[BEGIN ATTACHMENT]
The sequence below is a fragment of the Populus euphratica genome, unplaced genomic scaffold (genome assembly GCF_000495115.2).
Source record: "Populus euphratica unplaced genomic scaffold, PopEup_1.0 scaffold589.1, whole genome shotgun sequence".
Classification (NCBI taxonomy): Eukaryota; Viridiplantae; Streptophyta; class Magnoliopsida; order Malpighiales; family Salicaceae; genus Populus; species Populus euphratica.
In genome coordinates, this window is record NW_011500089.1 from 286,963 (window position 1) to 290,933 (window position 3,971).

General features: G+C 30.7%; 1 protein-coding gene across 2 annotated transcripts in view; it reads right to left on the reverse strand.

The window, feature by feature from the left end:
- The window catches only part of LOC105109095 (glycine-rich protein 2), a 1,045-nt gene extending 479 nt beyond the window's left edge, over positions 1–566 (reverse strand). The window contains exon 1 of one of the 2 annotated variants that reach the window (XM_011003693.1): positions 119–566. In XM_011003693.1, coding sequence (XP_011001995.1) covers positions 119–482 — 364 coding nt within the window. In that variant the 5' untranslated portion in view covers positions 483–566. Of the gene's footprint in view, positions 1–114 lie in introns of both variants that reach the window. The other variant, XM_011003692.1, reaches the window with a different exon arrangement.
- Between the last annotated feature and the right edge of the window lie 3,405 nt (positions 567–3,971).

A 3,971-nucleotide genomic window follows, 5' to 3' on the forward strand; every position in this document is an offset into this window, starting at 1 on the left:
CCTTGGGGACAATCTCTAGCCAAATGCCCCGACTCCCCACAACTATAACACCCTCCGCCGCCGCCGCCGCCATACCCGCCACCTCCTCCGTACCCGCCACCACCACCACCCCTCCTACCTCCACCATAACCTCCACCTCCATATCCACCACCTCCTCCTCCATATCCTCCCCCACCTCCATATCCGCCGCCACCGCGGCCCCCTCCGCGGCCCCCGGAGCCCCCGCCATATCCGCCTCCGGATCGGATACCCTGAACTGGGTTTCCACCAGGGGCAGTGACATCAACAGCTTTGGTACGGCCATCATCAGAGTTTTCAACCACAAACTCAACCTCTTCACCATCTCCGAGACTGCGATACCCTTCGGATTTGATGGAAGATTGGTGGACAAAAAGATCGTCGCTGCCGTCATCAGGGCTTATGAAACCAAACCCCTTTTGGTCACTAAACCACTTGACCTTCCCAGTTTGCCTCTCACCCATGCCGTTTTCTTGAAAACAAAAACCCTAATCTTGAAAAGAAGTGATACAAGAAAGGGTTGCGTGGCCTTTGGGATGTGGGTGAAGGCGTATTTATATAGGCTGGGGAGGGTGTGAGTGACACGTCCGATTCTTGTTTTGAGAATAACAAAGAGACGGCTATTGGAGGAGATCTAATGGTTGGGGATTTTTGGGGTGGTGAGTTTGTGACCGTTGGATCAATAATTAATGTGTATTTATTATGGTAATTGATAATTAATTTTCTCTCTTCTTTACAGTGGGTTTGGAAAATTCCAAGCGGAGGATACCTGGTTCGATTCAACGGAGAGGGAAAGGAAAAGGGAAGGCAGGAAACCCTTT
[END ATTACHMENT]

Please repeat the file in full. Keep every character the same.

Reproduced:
The sequence below is a fragment of the Populus euphratica genome, unplaced genomic scaffold (genome assembly GCF_000495115.2).
Source record: "Populus euphratica unplaced genomic scaffold, PopEup_1.0 scaffold589.1, whole genome shotgun sequence".
Classification (NCBI taxonomy): Eukaryota; Viridiplantae; Streptophyta; class Magnoliopsida; order Malpighiales; family Salicaceae; genus Populus; species Populus euphratica.
In genome coordinates, this window is record NW_011500089.1 from 286,963 (window position 1) to 290,933 (window position 3,971).

General features: G+C 30.7%; 1 protein-coding gene across 2 annotated transcripts in view; it reads right to left on the reverse strand.

The window, feature by feature from the left end:
- The window catches only part of LOC105109095 (glycine-rich protein 2), a 1,045-nt gene extending 479 nt beyond the window's left edge, over positions 1–566 (reverse strand). The window contains exon 1 of one of the 2 annotated variants that reach the window (XM_011003693.1): positions 119–566. In XM_011003693.1, coding sequence (XP_011001995.1) covers positions 119–482 — 364 coding nt within the window. In that variant the 5' untranslated portion in view covers positions 483–566. Of the gene's footprint in view, positions 1–114 lie in introns of both variants that reach the window. The other variant, XM_011003692.1, reaches the window with a different exon arrangement.
- Between the last annotated feature and the right edge of the window lie 3,405 nt (positions 567–3,971).

A 3,971-nucleotide genomic window follows, 5' to 3' on the forward strand; every position in this document is an offset into this window, starting at 1 on the left:
CCTTGGGGACAATCTCTAGCCAAATGCCCCGACTCCCCACAACTATAACACCCTCCGCCGCCGCCGCCGCCATACCCGCCACCTCCTCCGTACCCGCCACCACCACCACCCCTCCTACCTCCACCATAACCTCCACCTCCATATCCACCACCTCCTCCTCCATATCCTCCCCCACCTCCATATCCGCCGCCACCGCGGCCCCCTCCGCGGCCCCCGGAGCCCCCGCCATATCCGCCTCCGGATCGGATACCCTGAACTGGGTTTCCACCAGGGGCAGTGACATCAACAGCTTTGGTACGGCCATCATCAGAGTTTTCAACCACAAACTCAACCTCTTCACCATCTCCGAGACTGCGATACCCTTCGGATTTGATGGAAGATTGGTGGACAAAAAGATCGTCGCTGCCGTCATCAGGGCTTATGAAACCAAACCCCTTTTGGTCACTAAACCACTTGACCTTCCCAGTTTGCCTCTCACCCATGCCGTTTTCTTGAAAACAAAAACCCTAATCTTGAAAAGAAGTGATACAAGAAAGGGTTGCGTGGCCTTTGGGATGTGGGTGAAGGCGTATTTATATAGGCTGGGGAGGGTGTGAGTGACACGTCCGATTCTTGTTTTGAGAATAACAAAGAGACGGCTATTGGAGGAGATCTAATGGTTGGGGATTTTTGGGGTGGTGAGTTTGTGACCGTTGGATCAATAATTAATGTGTATTTATTATGGTAATTGATAATTAATTTTCTCTCTTCTTTACAGTGGGTTTGGAAAATTCCAAGCGGAGGATACCTGGTTCGATTCAACGGAGAGGGAAAGGAAAAGGGAAGGCAGGAAACCCTTT